Archive - May 8, 2013

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Former Morocco Country Director David Burgess Remembers Chris Stevens
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Review of Burgess Needle's (Thailand 1967-69) Thai Comic Books

Former Morocco Country Director David Burgess Remembers Chris Stevens

A Salaam Alaykum. We’re here today to remember Chris Stevens – particularly his service as a Peace Corps Volunteer in Morocco from 1983 to 1985.  In some respects that’s a bit of an oxymoron:  In three decades, I haven’t come across anyone who met Chris Stevens who didn’t remember him quite well.  He was truly a remarkable person and made a profound impression on people he met. So we do remember him. Thirty years ago next month, Chris Stevens had his first encounter with North Africa when he arrived for Peace Corps training in Azrou, a predominantly Berber town in Morocco’s Middle Atlas Mountains.  And North Africa had its first encounter with Chris Stevens. It was evidently love at first sight, for North Africa and the Middle East kept calling him back; and Chris spent the better part of his life either working there, or moving the necessary levers so . . .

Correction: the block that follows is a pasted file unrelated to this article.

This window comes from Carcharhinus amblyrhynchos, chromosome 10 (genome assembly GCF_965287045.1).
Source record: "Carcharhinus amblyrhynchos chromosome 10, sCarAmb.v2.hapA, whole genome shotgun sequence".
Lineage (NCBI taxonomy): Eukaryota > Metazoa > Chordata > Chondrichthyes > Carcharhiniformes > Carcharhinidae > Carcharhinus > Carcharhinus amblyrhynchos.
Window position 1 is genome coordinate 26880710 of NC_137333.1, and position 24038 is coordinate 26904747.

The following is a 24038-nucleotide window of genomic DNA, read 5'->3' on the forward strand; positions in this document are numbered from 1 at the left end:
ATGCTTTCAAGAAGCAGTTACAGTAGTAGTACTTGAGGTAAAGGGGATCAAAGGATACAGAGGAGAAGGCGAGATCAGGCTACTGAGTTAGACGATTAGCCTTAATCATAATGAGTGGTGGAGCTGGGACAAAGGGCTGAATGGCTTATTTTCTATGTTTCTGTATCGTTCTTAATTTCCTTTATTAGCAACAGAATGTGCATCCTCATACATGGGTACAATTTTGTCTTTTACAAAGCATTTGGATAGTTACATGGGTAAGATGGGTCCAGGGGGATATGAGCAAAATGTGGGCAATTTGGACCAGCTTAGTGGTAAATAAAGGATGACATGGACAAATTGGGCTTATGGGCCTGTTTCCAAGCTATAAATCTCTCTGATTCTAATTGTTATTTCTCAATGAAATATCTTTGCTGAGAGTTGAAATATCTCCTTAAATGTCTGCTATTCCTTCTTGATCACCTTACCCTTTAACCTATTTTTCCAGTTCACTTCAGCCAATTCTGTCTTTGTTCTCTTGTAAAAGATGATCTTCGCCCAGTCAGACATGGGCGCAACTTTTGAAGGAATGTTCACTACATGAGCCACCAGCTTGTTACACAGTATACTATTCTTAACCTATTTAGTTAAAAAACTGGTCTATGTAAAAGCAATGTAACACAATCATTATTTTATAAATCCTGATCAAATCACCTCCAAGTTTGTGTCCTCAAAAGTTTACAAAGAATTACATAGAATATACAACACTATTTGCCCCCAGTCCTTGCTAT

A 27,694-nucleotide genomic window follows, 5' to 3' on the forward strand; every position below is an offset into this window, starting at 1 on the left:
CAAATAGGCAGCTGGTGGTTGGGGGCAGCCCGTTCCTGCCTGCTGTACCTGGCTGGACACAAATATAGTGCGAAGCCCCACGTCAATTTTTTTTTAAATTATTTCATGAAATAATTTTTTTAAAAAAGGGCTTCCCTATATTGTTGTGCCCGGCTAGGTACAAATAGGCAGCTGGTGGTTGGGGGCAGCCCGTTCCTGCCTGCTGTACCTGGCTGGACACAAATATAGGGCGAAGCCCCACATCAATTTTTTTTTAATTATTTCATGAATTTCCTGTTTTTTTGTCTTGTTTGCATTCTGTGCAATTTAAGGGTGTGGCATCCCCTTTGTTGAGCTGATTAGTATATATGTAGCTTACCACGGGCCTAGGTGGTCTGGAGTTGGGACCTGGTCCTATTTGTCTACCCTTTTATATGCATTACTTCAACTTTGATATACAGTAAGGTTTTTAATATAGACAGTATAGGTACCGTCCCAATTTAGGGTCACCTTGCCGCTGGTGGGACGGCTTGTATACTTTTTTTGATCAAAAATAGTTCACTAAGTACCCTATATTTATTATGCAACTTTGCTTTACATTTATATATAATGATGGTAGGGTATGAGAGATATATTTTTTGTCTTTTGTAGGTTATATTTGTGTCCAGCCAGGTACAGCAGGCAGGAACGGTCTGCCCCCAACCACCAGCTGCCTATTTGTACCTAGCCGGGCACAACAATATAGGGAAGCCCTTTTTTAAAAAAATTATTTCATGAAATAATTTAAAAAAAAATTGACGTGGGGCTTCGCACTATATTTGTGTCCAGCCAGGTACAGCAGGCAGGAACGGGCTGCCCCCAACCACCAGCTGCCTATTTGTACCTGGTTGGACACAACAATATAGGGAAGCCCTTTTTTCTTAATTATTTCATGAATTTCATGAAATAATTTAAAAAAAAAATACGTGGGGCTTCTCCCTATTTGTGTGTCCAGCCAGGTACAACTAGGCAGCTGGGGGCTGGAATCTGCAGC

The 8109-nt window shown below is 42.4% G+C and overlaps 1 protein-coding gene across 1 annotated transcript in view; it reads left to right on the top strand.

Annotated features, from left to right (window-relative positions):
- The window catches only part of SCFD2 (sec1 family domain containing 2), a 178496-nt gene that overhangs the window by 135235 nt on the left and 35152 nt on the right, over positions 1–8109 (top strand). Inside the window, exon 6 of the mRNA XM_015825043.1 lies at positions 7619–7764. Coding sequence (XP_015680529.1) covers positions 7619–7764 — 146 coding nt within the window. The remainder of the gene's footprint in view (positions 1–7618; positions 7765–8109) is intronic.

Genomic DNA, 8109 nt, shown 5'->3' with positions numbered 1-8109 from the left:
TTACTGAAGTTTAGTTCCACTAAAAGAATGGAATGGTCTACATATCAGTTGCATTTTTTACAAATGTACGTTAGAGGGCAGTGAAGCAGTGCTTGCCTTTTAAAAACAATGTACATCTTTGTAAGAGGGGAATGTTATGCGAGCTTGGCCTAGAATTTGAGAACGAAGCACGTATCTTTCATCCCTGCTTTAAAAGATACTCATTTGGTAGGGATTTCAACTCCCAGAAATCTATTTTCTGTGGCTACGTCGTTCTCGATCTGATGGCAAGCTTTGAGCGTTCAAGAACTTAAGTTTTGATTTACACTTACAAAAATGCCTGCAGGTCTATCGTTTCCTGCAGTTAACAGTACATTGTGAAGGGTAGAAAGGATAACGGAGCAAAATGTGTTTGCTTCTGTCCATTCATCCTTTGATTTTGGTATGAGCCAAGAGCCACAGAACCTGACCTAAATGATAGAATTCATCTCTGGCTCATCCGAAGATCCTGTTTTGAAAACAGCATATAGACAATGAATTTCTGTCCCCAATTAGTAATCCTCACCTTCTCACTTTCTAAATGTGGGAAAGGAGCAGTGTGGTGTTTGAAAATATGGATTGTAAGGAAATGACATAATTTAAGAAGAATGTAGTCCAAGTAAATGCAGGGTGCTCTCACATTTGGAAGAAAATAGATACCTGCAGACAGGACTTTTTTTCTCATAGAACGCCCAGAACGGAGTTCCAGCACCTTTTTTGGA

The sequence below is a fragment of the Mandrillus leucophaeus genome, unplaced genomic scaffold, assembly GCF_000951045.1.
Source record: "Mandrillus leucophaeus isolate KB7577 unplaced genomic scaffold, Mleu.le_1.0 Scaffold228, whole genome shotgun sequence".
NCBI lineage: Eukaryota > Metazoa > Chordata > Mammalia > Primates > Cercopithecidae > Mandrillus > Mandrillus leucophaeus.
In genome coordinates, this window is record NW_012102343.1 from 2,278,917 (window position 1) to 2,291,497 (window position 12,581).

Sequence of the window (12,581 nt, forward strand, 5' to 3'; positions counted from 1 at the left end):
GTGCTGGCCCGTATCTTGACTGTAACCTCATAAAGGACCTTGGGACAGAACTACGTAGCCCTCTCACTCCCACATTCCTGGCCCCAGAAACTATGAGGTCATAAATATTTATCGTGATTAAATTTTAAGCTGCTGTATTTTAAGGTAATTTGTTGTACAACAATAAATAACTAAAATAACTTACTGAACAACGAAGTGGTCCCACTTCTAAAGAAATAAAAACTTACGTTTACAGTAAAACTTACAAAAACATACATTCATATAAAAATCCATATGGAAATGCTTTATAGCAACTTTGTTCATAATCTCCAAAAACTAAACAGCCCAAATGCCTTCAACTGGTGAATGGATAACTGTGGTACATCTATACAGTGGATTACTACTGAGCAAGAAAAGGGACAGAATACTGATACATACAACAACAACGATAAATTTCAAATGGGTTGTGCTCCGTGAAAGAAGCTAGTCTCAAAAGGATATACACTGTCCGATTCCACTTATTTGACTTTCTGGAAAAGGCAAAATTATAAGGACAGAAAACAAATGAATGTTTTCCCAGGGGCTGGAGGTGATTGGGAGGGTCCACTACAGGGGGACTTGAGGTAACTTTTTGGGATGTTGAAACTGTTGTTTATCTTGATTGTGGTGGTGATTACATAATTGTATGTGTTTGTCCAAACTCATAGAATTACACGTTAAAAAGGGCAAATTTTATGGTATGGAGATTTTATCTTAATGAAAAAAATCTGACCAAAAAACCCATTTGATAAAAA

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Review of Burgess Needle's (Thailand 1967-69) Thai Comic Books

Thai Comic Books Poems from my life in Thailand With the Peace Corps by Burgess Needle (Thailand 1967-69) Big Table Publishing, $14.00 60 pages 2013 Reviewed by Tony Zurlo(Nigeria 1964-66) In the Tucson Weekly, Author/Critic Jarret Keene wrote that in the poem “Who Collects the Eggs” Burgess Needle is exposing how the “teacher inevitably becomes a student, and how a child’s perspective is often more realistic and more enlightening than any so-called grown-up’s.” I concur absolutely; indeed, Needle’s collection Thai Comic Books is about this maturation, a process that perhaps most volunteers experience. An experience that seems to validate why the Peace Corps in the 1960s and still today is worthy of expansion  (Congress please take notice). Postcard photos of ducks in Boston intrigue his Thai school children. They ask who owns the ducks . He answers that nobody owns them: PUBLIC ducks. What does that MEAN? Why do children . . .

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